Content="Right" Background="Green"/>
  <Button HorizontalContentAlignment="Stretch" HorizontalAlignment="Stretch"
          Content="Stretch" Background="Blue"/>
</StackPanel>
Figure 3.3

Figure 3.3 The effects of HorizontalContentAlignment on Buttons in a StackPanel

Each Button also has its HorizontalAlignment set to Stretch rather than its default of Left so the differences in HorizontalContentAlignment are visible. Without this, each Button would auto-size to its content and there would be no extra space for the content to move within.

In Figure 3.3, the Button with HorizontalContentAlignment="Stretch" might not appear as you expected. Its inner TextBlock is technically stretched, but it’s meaningless because TextBlock (which is not a Control) doesn’t have the same notion for stretching its inner text. For other types of content, Stretch can indeed have the intended effect.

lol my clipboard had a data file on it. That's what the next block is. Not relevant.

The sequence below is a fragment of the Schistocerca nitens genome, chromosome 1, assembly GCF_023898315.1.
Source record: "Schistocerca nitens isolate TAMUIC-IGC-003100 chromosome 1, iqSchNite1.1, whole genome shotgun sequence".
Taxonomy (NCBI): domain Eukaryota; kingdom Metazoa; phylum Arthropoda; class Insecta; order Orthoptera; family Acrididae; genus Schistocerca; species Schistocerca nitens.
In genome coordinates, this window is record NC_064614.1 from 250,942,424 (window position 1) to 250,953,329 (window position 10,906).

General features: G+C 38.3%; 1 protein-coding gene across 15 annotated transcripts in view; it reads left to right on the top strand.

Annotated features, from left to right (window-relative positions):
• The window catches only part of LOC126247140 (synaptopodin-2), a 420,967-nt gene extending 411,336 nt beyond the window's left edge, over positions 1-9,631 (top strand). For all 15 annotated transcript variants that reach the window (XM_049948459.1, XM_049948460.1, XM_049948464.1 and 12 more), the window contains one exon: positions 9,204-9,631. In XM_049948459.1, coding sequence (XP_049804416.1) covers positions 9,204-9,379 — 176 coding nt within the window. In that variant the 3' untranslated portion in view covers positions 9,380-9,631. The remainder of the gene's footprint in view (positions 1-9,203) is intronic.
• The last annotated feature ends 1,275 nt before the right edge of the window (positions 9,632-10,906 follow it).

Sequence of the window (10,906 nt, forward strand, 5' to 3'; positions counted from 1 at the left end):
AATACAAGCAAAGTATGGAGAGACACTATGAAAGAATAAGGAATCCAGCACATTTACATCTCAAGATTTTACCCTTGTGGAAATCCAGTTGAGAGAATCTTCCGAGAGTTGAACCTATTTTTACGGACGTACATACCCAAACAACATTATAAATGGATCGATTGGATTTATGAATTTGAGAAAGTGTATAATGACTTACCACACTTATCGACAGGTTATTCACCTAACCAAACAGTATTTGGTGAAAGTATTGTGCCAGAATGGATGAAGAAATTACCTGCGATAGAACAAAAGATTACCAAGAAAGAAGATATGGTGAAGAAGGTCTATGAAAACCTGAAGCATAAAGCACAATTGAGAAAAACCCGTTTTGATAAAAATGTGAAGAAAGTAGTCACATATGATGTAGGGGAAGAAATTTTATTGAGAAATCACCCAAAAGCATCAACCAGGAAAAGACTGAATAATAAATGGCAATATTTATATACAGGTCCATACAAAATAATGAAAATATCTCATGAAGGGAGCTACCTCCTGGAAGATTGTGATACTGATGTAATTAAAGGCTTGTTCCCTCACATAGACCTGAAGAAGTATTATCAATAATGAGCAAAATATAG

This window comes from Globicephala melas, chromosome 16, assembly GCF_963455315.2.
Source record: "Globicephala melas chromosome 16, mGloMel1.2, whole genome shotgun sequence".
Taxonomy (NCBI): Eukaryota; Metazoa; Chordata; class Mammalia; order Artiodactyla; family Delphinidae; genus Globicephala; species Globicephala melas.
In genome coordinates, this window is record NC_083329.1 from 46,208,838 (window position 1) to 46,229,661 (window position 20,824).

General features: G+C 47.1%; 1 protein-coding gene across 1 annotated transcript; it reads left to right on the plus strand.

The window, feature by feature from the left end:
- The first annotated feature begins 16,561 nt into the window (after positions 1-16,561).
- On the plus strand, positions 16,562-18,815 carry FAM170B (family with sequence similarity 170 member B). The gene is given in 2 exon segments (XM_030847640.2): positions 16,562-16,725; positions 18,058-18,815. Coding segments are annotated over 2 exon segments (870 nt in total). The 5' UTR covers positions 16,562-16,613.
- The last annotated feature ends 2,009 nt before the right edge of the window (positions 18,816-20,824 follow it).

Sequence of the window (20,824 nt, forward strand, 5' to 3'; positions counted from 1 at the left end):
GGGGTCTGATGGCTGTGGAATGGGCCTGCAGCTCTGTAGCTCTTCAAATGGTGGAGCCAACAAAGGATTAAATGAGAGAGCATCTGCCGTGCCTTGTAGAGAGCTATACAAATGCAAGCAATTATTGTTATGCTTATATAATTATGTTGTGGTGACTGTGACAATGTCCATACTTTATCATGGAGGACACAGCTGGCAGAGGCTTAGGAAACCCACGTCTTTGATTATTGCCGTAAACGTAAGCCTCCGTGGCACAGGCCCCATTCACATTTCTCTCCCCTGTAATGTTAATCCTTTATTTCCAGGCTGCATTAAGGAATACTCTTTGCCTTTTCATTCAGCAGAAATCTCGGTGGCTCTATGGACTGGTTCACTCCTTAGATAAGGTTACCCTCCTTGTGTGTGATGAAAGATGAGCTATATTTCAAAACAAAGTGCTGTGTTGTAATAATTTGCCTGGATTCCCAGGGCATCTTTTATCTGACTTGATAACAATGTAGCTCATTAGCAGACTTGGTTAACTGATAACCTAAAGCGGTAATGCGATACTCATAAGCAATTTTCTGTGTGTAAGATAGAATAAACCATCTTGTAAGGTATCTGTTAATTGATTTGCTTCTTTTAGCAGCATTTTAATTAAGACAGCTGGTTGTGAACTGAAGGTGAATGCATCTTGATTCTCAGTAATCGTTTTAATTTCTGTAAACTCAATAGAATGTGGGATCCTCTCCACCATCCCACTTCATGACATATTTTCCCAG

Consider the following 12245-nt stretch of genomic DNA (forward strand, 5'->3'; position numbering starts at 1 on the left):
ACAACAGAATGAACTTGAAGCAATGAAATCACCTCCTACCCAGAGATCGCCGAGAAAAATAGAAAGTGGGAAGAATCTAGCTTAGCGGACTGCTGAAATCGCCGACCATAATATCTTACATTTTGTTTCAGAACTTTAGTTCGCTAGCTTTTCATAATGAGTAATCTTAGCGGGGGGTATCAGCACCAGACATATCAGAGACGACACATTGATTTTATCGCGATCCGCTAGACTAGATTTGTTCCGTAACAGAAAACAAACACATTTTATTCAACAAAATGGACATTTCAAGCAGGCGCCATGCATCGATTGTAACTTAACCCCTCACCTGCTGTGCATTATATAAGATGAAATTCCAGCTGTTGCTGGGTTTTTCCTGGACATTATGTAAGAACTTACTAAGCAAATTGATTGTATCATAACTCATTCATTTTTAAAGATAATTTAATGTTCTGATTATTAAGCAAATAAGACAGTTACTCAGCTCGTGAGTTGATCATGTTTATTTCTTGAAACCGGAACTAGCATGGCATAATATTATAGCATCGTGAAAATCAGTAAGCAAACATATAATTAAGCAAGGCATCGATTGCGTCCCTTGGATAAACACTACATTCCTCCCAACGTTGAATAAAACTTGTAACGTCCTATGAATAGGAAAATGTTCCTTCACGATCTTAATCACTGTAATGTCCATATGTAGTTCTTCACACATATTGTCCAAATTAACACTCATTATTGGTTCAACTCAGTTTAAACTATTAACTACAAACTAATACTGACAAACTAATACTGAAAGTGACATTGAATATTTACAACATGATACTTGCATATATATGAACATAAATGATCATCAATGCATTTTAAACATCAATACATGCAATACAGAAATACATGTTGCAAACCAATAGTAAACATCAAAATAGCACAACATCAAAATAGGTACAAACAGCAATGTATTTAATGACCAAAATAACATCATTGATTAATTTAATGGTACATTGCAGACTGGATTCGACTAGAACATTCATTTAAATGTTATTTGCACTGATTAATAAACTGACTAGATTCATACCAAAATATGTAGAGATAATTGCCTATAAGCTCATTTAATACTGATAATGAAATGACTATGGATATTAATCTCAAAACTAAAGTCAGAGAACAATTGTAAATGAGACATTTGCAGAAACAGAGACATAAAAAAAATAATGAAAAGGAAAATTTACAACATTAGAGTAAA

FlowDirection

FlowDirection is a property on FrameworkElement (and several other classes) that can reverse the way an element’s inner content flows. It applies to some panels and their arrangement of children, and it also applies to the way content is aligned inside child controls. The property is of type FlowDirection, with two values: LeftToRight (FrameworkElement’s default) and RightToLeft.

The idea of FlowDirection is that it should be set to RightToLeft when the current culture corresponds to a language that is read from right to left. This reverses the meaning of left and right for settings such as content alignment. The following XAML demonstrates this, with Buttons that force their content alignment to Top and Left but then apply each of the two FlowDirection values: